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Anxiety in the I.T. Department
Mass Anxiety in the I.T. Department

I'm not a doctor, but I played one once. That means I totally know what I'm talking about...

Quality Assurance Tips

Good QA is Important

This is important stuff...

Releasing a web application for public use – without performing a complete quality review – will impact your business a bit now. More importantly, productivity on future application development will suffer as well.

Over time, as more and more slightly flawed applications are released, your developers' time will be increasingly consumed with fixing the impact of mistakes, locating and correcting their core cause. Left unchecked, your geeks will eventually be virtually immobilized by bugs, unable to devote quality time to your new projects. Death by a thousand cuts...

Without complete QA testing, your resources will be continually siphoned away to fix bugs


In a perfect world, quality review should be performed by paid QA professionals. They have experience in creating test plans that insure every possible combination of data entry and user action is uniquely applied; and can create issue reports that assist developers in isolating and fixing bugs permanently. They can also insure "scalability": that your code is designed to handle a load far greater than your own staff could ever apply.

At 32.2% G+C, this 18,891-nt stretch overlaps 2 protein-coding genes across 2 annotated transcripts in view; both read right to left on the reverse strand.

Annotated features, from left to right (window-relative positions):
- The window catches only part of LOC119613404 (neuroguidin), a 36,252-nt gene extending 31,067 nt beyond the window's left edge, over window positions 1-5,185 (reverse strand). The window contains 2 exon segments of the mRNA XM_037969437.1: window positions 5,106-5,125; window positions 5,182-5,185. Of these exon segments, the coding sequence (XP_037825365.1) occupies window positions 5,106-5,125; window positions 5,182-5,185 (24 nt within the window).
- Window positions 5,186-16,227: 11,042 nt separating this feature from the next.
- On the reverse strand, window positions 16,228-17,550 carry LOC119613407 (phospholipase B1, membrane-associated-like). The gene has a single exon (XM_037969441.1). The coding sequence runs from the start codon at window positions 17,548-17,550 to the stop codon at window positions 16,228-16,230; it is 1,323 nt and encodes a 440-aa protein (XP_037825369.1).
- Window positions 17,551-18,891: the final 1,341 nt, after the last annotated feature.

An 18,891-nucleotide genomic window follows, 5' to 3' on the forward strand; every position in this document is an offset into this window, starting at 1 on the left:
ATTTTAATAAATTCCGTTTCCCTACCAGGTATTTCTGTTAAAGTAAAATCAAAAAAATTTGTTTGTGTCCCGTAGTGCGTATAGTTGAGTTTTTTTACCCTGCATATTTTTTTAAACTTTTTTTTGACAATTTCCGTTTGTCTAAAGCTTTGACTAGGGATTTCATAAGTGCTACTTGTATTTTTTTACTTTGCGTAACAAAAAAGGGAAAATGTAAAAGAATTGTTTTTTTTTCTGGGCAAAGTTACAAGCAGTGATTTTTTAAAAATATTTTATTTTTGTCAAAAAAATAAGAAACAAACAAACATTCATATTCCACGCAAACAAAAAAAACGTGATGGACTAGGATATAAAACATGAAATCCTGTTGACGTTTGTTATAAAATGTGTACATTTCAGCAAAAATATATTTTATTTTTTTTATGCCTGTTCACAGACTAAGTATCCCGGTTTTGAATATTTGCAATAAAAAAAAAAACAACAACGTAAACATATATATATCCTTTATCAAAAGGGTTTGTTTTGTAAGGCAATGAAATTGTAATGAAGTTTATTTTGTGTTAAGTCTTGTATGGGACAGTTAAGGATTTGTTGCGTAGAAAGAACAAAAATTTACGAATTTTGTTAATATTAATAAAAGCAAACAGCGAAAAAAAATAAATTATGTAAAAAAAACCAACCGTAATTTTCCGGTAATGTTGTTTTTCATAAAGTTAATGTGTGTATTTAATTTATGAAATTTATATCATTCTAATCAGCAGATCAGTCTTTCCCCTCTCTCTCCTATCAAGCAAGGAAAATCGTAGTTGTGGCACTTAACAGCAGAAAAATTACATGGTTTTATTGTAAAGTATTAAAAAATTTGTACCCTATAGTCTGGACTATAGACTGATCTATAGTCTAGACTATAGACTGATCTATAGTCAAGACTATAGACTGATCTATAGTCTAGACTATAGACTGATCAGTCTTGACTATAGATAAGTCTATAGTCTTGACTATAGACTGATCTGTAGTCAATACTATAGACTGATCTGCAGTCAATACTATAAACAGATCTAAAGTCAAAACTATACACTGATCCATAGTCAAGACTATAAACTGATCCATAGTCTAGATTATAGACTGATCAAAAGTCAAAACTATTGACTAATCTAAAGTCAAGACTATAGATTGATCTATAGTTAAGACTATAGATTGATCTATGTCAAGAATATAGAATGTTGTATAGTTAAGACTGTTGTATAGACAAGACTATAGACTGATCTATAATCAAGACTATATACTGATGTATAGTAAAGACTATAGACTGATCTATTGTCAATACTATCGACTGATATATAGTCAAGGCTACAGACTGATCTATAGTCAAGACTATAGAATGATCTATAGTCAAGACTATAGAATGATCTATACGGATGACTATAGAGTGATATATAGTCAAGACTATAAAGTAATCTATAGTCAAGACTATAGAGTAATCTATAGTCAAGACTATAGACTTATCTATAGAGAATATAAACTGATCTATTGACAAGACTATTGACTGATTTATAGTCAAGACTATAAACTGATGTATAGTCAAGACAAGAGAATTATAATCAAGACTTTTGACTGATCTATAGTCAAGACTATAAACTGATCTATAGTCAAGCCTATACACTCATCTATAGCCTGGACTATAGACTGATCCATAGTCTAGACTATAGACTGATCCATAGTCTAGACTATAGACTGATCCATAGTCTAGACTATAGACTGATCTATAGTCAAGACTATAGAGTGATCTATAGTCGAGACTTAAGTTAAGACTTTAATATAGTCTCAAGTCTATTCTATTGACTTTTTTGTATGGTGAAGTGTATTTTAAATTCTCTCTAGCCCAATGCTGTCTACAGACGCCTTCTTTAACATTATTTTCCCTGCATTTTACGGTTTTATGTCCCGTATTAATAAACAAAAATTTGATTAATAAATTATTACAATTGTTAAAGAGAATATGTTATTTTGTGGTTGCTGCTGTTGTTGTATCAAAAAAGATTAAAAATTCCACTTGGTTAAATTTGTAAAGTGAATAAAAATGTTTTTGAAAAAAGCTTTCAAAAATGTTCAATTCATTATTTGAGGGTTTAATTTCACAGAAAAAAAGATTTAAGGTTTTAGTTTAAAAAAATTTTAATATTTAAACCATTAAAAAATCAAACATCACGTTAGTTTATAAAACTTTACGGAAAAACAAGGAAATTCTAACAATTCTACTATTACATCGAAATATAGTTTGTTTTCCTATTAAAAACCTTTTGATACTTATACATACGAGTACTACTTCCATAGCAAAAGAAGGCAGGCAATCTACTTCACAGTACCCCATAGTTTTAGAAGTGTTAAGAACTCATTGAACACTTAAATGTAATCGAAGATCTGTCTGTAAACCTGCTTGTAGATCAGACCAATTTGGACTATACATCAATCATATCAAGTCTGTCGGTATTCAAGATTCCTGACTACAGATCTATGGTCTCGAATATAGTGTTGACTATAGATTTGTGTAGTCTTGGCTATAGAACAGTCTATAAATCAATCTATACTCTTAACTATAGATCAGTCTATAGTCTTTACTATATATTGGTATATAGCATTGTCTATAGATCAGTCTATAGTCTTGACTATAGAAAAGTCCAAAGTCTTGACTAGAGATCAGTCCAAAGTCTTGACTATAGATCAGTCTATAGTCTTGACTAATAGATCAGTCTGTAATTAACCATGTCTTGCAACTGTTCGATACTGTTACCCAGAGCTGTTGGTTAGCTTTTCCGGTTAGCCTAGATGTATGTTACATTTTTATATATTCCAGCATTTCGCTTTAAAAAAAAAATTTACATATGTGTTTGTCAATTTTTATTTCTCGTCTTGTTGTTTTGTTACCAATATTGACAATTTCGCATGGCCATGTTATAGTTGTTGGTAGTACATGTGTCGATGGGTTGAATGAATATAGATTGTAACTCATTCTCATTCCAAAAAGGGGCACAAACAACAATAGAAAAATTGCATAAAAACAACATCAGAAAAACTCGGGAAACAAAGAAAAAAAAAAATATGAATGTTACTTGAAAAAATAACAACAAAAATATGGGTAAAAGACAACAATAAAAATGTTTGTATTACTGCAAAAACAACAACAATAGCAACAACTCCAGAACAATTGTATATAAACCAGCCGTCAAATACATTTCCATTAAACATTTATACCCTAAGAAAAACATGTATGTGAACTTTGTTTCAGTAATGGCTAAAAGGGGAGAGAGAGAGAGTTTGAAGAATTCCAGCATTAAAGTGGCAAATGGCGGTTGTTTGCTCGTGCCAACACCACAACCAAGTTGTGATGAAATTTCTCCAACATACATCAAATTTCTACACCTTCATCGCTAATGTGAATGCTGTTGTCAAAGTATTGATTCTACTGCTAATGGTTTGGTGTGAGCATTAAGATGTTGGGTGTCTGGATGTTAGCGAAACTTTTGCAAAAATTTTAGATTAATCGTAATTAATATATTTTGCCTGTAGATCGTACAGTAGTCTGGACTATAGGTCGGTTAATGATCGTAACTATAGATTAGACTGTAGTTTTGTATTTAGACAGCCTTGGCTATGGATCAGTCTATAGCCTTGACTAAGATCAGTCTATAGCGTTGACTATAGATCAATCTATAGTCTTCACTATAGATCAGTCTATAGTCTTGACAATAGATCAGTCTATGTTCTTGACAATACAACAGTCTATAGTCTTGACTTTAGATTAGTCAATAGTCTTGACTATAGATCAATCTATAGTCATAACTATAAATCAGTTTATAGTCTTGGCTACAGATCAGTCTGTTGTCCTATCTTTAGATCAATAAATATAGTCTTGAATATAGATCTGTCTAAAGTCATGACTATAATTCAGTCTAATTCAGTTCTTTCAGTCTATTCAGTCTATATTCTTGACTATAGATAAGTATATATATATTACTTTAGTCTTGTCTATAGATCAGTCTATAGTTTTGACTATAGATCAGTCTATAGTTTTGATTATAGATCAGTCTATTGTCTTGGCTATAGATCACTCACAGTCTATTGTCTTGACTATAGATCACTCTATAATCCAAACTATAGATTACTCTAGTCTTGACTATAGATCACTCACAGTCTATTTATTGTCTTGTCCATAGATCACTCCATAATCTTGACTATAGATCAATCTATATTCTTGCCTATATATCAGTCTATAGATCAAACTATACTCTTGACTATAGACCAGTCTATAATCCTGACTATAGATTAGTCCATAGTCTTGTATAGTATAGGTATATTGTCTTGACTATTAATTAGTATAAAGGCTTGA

"We test our own work"

This is a foolish notion. While the end-users, business users or managers certainly can test an application; they all have an embedded desire for the application's success - a mental conflict of interest. Also, they lack the time to complete lengthy regression tests, and might skip sections of the application they assume could not possibly have been affected by a recent change.

Lacking a perfect world and QA budget, business users and project managers can perform testing, but must try to avoid the natural application of their business model experience. In other words, “act like a simple user”. Here are a some basic testing methods.

It's a well-established fact that the developers can not reliably test their own work, much as talent show judges could not be expected to reliably score their own children as contestants. Don't expect those in a development role to fill the role of a QA or Business rule tester.


When extermination exceeds the cost of the bugs

There's another advantage in having competent QA skills on hand: rapid analysis and extermination. Without a clean bill of health between releases, there's a tendency among users to attribute all bugs to the latest release - rather than their latest sense of awareness. While wearing their temporary "QA" hats, testers may trumpet a brand new bug - that is actually a stale pre-existing problem. This will often send developers looking in the wrong place, which wastes time and money.

In order to properly diagnose and repair a broken application, developers must also know where the problem happened, who it happened with, and what the screen said when it happened. It can be hard to capture all this information - when it's not really your job to do so. Many will simply fire off an email with a terse complaint that something didn't work.

Your enterprise can pay far less - for a QA analyst to track down, verify and reproduce the bug first - than to have a highly-paid developer troll the code for possible problem areas, and then release multiple guesses at a solution.